Ghost Chilli sauce:
The other day my boyfriend got excited, and told me he was going to make hot sauce with some of the hottest chillies in the world. We’re not just talking about a Jalapeno here… We’re talking about Habaneros and the dreaded Bhut Jolokia, or Ghost pepper!
To put this into perspective, a Jalapeno is rated around 3,500 on the chilli scoville (hotness) scale, a Habanero jumps to between 200-500,000, and the Ghost chilli weighs in around the million mark. Check out this awesome chart below.
But why am I writing about this on a health and wellbeing blog?
Well unbelievably, hot chillies are really good for you as they contain high quantities of capsaicin.
So what is capsaicin, and why is it so good for us?
Capsaicin is the active component of chilli peppers that is responsible for their heat, and there is some serious heat in the ghost pepper chillies.
According to Dr Perricone (Oprah’s heath specialist), here are a few fantastic benefits of capsaicin.
- Headache help: Substance P is the key transmitter of pain to the brain. In fact, Substance P is the body’s main mechanism for producing swelling and pain throughout the trigeminal nerve, which runs through the head, temple and sinus cavity. When the nerve fibers come in contact with Substance P, they react by swelling—an effect that yields headaches and sinus symptoms. Clinical studies have shown that capsaicin, a compound in hot peppers, is extremely effective for relieving and preventing cluster headaches, migraine headaches and sinus headaches.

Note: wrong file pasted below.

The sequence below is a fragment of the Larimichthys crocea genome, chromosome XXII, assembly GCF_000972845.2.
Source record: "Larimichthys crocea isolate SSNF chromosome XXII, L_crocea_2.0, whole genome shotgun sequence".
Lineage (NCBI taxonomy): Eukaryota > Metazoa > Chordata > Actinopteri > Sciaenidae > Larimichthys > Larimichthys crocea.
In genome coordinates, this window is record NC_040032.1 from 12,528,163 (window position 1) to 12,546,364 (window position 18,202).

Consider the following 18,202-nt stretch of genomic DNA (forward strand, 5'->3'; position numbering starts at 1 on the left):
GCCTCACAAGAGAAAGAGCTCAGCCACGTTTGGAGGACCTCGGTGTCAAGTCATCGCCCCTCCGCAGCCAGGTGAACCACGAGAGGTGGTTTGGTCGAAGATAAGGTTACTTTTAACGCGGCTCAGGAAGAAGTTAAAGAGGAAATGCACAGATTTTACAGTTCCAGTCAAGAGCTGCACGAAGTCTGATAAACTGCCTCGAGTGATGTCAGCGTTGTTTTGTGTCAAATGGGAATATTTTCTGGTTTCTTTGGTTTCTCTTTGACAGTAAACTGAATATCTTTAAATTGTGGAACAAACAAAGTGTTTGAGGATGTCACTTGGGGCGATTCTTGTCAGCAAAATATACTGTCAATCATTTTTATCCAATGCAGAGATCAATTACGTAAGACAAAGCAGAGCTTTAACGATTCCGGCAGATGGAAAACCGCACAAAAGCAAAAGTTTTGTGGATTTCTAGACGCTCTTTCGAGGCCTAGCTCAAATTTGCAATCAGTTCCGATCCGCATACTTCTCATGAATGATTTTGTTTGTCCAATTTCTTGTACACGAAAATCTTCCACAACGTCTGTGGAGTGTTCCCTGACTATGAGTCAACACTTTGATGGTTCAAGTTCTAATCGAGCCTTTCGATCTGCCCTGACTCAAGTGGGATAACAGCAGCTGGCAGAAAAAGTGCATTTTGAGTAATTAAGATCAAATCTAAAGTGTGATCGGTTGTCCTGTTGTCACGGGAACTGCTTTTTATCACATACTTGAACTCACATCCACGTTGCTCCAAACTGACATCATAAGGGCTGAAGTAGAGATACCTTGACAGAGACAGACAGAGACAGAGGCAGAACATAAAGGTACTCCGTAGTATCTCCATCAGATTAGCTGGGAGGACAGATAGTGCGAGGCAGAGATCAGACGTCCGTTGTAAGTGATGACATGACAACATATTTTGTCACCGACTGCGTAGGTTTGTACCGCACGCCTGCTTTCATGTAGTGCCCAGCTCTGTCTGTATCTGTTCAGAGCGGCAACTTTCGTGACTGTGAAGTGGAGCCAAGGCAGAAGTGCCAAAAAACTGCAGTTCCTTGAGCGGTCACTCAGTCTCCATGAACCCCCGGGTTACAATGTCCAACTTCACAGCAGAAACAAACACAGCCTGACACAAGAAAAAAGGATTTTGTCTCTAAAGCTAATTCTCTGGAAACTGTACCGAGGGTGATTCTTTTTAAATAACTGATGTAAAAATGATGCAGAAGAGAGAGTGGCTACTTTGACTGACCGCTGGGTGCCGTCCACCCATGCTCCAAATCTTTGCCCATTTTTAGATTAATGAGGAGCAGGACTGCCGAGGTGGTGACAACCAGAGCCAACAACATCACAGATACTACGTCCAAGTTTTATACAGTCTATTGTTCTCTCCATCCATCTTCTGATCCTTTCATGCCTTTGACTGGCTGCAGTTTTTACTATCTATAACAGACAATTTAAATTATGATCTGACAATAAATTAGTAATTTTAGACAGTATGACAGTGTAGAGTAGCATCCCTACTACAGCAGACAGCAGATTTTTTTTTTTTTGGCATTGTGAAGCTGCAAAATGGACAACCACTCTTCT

- Arthritis relief: People suffering from arthritis pain typically have elevated levels of Substance P in their blood and in the synovial fluid that bathes their joints. Research has shown that eating foods that contain capsaicin or applying a topical cream that contains capsaicin can suppress Substance P production.
- Capsaicin as spicy sinus soother: Capsaicin also possesses powerful antibacterial properties, and is very effective in fighting and preventing chronic sinus infections (sinusitis). This purely natural chemical will also clear out congested nasal passages like nothing else and is helpful in treating sinus-related allergy symptoms. Small daily doses of capsaicin have even been shown to prevent chronic nasal congestion.